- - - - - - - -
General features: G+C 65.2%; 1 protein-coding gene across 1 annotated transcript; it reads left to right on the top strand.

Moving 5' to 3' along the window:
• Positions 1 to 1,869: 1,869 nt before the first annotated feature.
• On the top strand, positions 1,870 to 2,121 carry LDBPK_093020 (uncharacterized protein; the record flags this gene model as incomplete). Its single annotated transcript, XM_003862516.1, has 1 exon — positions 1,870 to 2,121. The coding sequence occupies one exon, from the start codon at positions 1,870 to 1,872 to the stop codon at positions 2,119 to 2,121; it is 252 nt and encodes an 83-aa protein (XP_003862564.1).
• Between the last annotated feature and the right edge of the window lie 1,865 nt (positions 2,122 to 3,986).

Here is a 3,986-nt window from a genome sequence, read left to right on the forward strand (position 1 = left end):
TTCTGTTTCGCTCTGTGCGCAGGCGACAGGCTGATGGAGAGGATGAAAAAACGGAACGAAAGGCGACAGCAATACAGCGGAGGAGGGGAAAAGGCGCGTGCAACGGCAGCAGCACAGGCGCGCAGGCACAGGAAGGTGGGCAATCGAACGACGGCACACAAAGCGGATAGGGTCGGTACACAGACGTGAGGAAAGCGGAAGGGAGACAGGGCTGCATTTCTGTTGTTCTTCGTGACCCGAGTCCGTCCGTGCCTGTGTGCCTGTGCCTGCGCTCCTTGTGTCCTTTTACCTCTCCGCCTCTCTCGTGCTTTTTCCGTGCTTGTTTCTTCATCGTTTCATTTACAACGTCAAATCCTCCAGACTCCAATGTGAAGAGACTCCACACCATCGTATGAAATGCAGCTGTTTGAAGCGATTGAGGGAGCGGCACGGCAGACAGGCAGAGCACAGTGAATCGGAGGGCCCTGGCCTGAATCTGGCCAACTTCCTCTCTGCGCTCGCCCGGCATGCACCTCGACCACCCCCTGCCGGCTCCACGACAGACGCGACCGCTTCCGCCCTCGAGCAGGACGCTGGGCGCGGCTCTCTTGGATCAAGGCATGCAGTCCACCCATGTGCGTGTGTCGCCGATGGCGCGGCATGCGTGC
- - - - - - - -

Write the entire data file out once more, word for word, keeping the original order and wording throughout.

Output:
General features: G+C 65.2%; 1 protein-coding gene across 1 annotated transcript; it reads left to right on the top strand.

Moving 5' to 3' along the window:
• Positions 1 to 1,869: 1,869 nt before the first annotated feature.
• On the top strand, positions 1,870 to 2,121 carry LDBPK_093020 (uncharacterized protein; the record flags this gene model as incomplete). Its single annotated transcript, XM_003862516.1, has 1 exon — positions 1,870 to 2,121. The coding sequence occupies one exon, from the start codon at positions 1,870 to 1,872 to the stop codon at positions 2,119 to 2,121; it is 252 nt and encodes an 83-aa protein (XP_003862564.1).
• Between the last annotated feature and the right edge of the window lie 1,865 nt (positions 2,122 to 3,986).

Here is a 3,986-nt window from a genome sequence, read left to right on the forward strand (position 1 = left end):
TTCTGTTTCGCTCTGTGCGCAGGCGACAGGCTGATGGAGAGGATGAAAAAACGGAACGAAAGGCGACAGCAATACAGCGGAGGAGGGGAAAAGGCGCGTGCAACGGCAGCAGCACAGGCGCGCAGGCACAGGAAGGTGGGCAATCGAACGACGGCACACAAAGCGGATAGGGTCGGTACACAGACGTGAGGAAAGCGGAAGGGAGACAGGGCTGCATTTCTGTTGTTCTTCGTGACCCGAGTCCGTCCGTGCCTGTGTGCCTGTGCCTGCGCTCCTTGTGTCCTTTTACCTCTCCGCCTCTCTCGTGCTTTTTCCGTGCTTGTTTCTTCATCGTTTCATTTACAACGTCAAATCCTCCAGACTCCAATGTGAAGAGACTCCACACCATCGTATGAAATGCAGCTGTTTGAAGCGATTGAGGGAGCGGCACGGCAGACAGGCAGAGCACAGTGAATCGGAGGGCCCTGGCCTGAATCTGGCCAACTTCCTCTCTGCGCTCGCCCGGCATGCACCTCGACCACCCCCTGCCGGCTCCACGACAGACGCGACCGCTTCCGCCCTCGAGCAGGACGCTGGGCGCGGCTCTCTTGGATCAAGGCATGCAGTCCACCCATGTGCGTGTGTCGCCGATGGCGCGGCATGCGTGC